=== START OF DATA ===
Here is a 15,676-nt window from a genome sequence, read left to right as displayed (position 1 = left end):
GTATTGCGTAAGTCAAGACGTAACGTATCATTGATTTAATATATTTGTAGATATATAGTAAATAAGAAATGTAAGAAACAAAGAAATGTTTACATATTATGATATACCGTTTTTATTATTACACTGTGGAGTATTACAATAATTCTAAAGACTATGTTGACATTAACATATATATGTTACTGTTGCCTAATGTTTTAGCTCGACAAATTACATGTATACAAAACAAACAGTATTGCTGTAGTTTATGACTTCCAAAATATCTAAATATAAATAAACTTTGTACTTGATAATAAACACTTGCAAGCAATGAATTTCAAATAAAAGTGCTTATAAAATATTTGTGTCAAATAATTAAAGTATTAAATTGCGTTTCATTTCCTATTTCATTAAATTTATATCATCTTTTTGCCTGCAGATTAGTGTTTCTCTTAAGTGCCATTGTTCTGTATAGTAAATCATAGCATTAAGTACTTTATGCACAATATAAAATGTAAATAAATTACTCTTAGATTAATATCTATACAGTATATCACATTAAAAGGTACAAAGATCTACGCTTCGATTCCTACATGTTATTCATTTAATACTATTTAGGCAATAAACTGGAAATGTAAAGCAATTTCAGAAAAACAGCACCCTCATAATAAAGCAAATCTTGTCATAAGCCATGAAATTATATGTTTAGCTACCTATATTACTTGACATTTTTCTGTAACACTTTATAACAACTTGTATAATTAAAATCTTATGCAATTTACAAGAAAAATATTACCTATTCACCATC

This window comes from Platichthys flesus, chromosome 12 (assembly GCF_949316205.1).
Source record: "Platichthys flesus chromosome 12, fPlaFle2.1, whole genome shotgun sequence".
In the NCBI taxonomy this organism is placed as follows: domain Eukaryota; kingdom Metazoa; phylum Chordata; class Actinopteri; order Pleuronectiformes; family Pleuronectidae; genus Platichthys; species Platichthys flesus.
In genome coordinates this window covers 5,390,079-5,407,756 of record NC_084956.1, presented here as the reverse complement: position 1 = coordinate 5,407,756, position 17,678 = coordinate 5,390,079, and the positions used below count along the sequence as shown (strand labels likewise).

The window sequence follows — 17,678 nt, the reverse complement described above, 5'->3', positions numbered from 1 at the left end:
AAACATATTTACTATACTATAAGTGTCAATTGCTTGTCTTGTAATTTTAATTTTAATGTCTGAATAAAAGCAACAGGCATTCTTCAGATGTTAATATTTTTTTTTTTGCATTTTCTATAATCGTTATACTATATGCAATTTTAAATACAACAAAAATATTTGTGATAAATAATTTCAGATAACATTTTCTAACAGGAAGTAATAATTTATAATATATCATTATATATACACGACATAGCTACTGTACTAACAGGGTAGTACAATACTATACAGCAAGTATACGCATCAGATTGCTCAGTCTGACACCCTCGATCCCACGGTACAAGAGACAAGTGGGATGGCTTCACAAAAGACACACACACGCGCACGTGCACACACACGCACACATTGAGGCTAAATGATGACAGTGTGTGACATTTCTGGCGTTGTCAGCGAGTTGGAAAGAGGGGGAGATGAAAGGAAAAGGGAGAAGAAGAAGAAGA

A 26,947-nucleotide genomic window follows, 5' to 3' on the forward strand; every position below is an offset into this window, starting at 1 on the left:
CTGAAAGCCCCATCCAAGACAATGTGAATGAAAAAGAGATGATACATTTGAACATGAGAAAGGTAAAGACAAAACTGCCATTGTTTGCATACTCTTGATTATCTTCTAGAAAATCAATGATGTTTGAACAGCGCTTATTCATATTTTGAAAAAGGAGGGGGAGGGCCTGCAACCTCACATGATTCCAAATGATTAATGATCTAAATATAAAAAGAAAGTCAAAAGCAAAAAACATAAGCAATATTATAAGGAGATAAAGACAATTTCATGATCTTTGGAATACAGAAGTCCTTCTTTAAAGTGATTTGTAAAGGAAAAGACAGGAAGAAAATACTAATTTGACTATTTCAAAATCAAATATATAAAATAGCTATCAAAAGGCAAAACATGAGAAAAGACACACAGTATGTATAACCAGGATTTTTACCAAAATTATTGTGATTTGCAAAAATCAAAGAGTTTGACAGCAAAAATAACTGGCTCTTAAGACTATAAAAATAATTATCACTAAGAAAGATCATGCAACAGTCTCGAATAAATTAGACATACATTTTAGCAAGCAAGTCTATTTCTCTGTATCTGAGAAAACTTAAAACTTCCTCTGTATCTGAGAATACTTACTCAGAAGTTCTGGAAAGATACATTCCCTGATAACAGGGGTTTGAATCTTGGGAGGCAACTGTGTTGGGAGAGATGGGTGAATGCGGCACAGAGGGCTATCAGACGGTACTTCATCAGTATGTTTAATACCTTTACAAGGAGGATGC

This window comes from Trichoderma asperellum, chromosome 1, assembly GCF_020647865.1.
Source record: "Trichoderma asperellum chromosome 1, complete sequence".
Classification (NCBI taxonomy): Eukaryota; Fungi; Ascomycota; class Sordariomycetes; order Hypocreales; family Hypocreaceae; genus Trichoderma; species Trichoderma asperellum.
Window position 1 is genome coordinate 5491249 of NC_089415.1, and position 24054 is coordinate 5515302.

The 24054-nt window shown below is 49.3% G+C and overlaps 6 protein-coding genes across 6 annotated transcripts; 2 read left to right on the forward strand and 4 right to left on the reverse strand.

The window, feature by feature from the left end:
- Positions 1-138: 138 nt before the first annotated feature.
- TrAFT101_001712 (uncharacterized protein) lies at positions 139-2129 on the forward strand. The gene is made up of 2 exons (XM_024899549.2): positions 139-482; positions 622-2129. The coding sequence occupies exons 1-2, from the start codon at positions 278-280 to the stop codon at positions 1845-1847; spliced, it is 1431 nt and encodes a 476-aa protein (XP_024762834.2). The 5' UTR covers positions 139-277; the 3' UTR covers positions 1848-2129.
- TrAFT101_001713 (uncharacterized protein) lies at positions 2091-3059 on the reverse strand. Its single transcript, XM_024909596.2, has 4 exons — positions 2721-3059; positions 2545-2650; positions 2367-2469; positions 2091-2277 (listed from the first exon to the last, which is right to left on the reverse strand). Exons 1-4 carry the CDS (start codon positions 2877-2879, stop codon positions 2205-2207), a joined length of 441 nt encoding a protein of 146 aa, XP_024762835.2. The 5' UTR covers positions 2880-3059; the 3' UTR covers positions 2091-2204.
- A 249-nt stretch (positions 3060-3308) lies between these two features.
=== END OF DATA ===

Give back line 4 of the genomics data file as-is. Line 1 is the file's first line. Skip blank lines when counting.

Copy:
Source record: "Platichthys flesus chromosome 12, fPlaFle2.1, whole genome shotgun sequence".